Europe in Autumn than Dave Hutchinson himself. The novel’s ending what Adam Roberts described as a “knight’s move”, it did, however, give Hutchinson room—a lot of room—to expand the story. Opting for the series route, in 2015 a second novel appeared, Europe at Midnight. Running parallel to Autumn rather than extending its storyline, Hutchinson dug into the new setting presented by the knight’s move, while introducing other players in the game. 2016 sees the release of Europe in Winter (Solaris), the next (and penultimate?) novel in Hutchinson’s Fragmented Europe setting.
Rudi, the central figure of Europe in Autumn, was essentially a non-factor in Europe at Midnight. But he returns in Europe in Winter as the crux. While much of the narrative focuses on new characters and scenes, Rudi’s actions and decisions are the main river into which those tributaries dump their story. In fact, his drive to use the Coureurs to get into the nuts and bolts of the Community is the hinge upon which the novel swings. Perhaps the most plot-heavy novel of the series to date, Rudi’s deeper interest in the Community is triggered by a terrorist event on the Line at the outset of the novel. The Line a railway that is likewise as a polity, its autonomous traverse of the European continent is interrupted by a massive bomb. Not everything as it appears in the clean up, answers to Rudi’s questions are not readily available, and the further he digs, the larger the implications for Europe—fragmented, united, or alternate(d)—become.
Perhaps the most satisfactory novel of the Fragmented Europe series to date from a plot standpoint, Europe in Winter takes Hutchinson’s talent for indirect yarn spinning and integrates it tightly with uncovering the backstory of the Community, as well as its relevance to a Europe busted into small pieces. Leaving passive readers in the dust, the novel (and series thus far) shine for the ability to perpetually relocate the reader to an unexpected point in the overall story, forcing them to work their way, one logical step at a time (as steadily doled out by Hutchinson), back to common ground, with the reward being a leg up in the information games being played by the characters. In short, Winter is the most dramatic, spy v. spy story yet, and as such will have readers interested in ‘big reveals’ gratified come the conclusion. The ending, while not exactly a cliffhanger, does require that additional story be told, but there remains a vibe of “now the rubber has really hit the road...”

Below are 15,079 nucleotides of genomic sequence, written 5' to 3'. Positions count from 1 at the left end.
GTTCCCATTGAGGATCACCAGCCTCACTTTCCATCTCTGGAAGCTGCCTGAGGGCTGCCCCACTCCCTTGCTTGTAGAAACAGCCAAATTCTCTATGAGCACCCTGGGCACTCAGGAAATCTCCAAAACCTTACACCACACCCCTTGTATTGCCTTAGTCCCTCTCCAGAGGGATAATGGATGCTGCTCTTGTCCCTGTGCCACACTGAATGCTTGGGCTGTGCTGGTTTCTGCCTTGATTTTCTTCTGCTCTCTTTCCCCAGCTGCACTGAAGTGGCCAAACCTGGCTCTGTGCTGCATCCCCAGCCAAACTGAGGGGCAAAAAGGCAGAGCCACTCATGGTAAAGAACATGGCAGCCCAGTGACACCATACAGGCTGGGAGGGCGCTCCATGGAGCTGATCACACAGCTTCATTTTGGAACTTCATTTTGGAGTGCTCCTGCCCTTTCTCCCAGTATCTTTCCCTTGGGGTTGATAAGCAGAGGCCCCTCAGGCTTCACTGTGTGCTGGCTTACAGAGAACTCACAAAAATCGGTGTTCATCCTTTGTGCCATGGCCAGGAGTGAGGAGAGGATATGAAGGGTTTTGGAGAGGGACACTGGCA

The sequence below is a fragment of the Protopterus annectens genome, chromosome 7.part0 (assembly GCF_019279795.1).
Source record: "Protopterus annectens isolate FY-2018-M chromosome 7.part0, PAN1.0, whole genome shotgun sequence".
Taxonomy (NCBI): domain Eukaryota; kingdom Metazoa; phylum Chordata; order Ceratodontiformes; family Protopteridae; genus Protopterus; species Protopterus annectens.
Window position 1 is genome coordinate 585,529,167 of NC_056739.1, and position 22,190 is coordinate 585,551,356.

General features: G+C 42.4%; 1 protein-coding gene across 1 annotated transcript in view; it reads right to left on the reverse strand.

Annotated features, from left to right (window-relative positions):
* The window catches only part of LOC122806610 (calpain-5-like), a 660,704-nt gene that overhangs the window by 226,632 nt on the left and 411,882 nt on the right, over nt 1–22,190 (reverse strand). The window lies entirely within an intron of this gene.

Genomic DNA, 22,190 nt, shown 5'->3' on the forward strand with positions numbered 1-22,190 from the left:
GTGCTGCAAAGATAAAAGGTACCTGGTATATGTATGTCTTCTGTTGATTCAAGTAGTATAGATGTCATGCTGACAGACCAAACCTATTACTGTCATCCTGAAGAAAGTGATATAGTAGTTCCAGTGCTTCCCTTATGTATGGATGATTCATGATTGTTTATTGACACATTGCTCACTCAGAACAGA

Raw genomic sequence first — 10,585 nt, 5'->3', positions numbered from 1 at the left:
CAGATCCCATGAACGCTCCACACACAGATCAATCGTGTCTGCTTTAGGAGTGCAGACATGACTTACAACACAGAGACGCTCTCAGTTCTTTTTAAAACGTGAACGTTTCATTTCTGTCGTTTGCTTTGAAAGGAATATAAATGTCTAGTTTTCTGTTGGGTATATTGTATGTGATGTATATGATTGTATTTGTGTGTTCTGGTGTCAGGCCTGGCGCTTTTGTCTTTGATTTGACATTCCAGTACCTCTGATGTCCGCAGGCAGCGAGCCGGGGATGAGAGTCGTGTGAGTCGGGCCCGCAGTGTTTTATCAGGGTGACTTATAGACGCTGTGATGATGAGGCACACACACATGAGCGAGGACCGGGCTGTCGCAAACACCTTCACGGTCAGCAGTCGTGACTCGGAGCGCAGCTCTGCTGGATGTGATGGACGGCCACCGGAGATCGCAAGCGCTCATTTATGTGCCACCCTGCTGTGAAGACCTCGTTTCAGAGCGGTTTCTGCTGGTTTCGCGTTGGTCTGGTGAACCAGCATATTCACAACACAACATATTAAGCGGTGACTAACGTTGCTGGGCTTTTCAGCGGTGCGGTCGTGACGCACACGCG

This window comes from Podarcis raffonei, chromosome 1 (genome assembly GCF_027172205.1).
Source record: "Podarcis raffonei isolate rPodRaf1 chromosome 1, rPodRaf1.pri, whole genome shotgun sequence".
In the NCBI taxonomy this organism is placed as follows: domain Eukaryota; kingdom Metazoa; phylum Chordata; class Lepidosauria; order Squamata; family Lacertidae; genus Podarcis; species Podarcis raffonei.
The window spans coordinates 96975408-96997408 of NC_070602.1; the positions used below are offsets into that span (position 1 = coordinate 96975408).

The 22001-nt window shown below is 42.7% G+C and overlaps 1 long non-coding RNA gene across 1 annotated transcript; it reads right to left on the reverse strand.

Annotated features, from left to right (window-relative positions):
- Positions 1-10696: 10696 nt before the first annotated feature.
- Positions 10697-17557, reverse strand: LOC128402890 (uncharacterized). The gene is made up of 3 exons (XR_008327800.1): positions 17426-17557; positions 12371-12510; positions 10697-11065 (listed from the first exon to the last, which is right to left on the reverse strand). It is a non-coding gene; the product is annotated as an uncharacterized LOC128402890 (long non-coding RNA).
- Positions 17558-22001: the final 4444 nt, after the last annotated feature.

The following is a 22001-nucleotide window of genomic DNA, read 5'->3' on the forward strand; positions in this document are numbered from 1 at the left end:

While I suspect most readers will find Winter the best, for me Europe in Autumn remains the pure, unsullied product and the best of the series to date. Hutchinson took his time (years) building a narrative, allowing it to develop in organic fashion, and left it all on the doorstep of wonder—a slingshot ending that didn’t require explanation despite that it was mysterious. In Europe at Midnight, and now Winter, Hutchinson shifts the focus from character to story to explain said mystery. To be fair, the shift is subtle. Hutchinson continues in the mode of dropping the reader into seemingly random characters’ lives, then slowly reining in the elements common to the story at large. But Rudi’s personal account, which was the central element of Autumn, takes a backseat to explaining the slingshot in Midnight and Winter. Another way of putting this is, the pertinence of European political fragmentation as relayed through Rudi’s perspective is set aside in favor of a scaffolding of characters and interests that exist to explain the mystery of the Community. The novel includes terrorism, commercial exploitation of weaker nations by the stronger, and unexpected mass immigration—all concerns akin to real-world Europe today. But they are largely background, not issues examined with scrutiny or even metaphorically. This is not to say Europe in Winter must be a political novel per se, only that in comparison to Autumn it is less so due to the plot rather than character focus. And I daresay, on a word for word basis, Autumn remains the most polished, precise, and clever of the three.
But don’t let my detail niggling lead you to believe Europe in Winter is somehow poor product. Such is certainly not the case. It, and the series as a whole, remain the most refined spy-thriller material science fiction has to offer. Even if Hutchinson chose to go the non-political route with his politicized setting, it remains hugely unique. Moreover, despite that Fragmented Europe is an accidental series, Hutchinson has made the most of the first book, taking the storyline in engaging, interesting directions, and proving Le Carre can be rendered in sf with integrity. Now for Europe at Dawn...